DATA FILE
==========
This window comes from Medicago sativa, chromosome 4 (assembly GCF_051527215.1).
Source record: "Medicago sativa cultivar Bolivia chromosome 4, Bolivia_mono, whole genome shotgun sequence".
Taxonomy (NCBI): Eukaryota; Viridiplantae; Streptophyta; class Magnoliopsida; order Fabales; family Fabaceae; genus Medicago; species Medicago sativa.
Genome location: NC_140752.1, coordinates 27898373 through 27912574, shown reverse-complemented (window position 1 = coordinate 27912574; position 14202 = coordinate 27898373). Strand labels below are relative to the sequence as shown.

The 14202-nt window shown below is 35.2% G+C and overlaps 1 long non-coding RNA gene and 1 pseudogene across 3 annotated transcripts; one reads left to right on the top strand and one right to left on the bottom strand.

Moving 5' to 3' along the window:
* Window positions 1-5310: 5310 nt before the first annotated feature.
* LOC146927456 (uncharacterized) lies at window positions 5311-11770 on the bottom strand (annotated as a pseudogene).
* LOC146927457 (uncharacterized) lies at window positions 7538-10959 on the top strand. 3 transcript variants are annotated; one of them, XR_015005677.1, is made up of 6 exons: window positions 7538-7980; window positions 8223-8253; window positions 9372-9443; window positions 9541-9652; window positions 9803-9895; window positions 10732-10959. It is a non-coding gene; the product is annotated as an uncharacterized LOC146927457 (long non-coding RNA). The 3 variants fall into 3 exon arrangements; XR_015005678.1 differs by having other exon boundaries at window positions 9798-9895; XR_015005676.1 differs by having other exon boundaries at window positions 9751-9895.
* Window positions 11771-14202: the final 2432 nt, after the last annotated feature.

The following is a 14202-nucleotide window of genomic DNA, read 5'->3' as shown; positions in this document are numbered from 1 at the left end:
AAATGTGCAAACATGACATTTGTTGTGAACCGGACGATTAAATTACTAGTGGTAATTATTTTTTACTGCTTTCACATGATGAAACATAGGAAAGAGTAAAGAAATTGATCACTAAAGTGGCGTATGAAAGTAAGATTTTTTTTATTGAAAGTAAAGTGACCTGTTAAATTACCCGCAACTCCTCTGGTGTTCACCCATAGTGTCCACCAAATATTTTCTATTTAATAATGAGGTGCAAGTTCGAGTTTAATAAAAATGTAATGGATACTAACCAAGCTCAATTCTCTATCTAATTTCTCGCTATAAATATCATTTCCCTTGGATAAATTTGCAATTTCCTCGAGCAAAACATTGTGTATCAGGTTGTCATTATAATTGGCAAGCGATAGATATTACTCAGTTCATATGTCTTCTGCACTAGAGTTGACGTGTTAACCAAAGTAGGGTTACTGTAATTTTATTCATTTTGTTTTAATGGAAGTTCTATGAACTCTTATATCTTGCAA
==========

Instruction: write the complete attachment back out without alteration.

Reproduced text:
This window comes from Medicago sativa, chromosome 4 (assembly GCF_051527215.1).
Source record: "Medicago sativa cultivar Bolivia chromosome 4, Bolivia_mono, whole genome shotgun sequence".
Taxonomy (NCBI): Eukaryota; Viridiplantae; Streptophyta; class Magnoliopsida; order Fabales; family Fabaceae; genus Medicago; species Medicago sativa.
Genome location: NC_140752.1, coordinates 27898373 through 27912574, shown reverse-complemented (window position 1 = coordinate 27912574; position 14202 = coordinate 27898373). Strand labels below are relative to the sequence as shown.

The 14202-nt window shown below is 35.2% G+C and overlaps 1 long non-coding RNA gene and 1 pseudogene across 3 annotated transcripts; one reads left to right on the top strand and one right to left on the bottom strand.

Moving 5' to 3' along the window:
* Window positions 1-5310: 5310 nt before the first annotated feature.
* LOC146927456 (uncharacterized) lies at window positions 5311-11770 on the bottom strand (annotated as a pseudogene).
* LOC146927457 (uncharacterized) lies at window positions 7538-10959 on the top strand. 3 transcript variants are annotated; one of them, XR_015005677.1, is made up of 6 exons: window positions 7538-7980; window positions 8223-8253; window positions 9372-9443; window positions 9541-9652; window positions 9803-9895; window positions 10732-10959. It is a non-coding gene; the product is annotated as an uncharacterized LOC146927457 (long non-coding RNA). The 3 variants fall into 3 exon arrangements; XR_015005678.1 differs by having other exon boundaries at window positions 9798-9895; XR_015005676.1 differs by having other exon boundaries at window positions 9751-9895.
* Window positions 11771-14202: the final 2432 nt, after the last annotated feature.

The following is a 14202-nucleotide window of genomic DNA, read 5'->3' as shown; positions in this document are numbered from 1 at the left end:
AAATGTGCAAACATGACATTTGTTGTGAACCGGACGATTAAATTACTAGTGGTAATTATTTTTTACTGCTTTCACATGATGAAACATAGGAAAGAGTAAAGAAATTGATCACTAAAGTGGCGTATGAAAGTAAGATTTTTTTTATTGAAAGTAAAGTGACCTGTTAAATTACCCGCAACTCCTCTGGTGTTCACCCATAGTGTCCACCAAATATTTTCTATTTAATAATGAGGTGCAAGTTCGAGTTTAATAAAAATGTAATGGATACTAACCAAGCTCAATTCTCTATCTAATTTCTCGCTATAAATATCATTTCCCTTGGATAAATTTGCAATTTCCTCGAGCAAAACATTGTGTATCAGGTTGTCATTATAATTGGCAAGCGATAGATATTACTCAGTTCATATGTCTTCTGCACTAGAGTTGACGTGTTAACCAAAGTAGGGTTACTGTAATTTTATTCATTTTGTTTTAATGGAAGTTCTATGAACTCTTATATCTTGCAA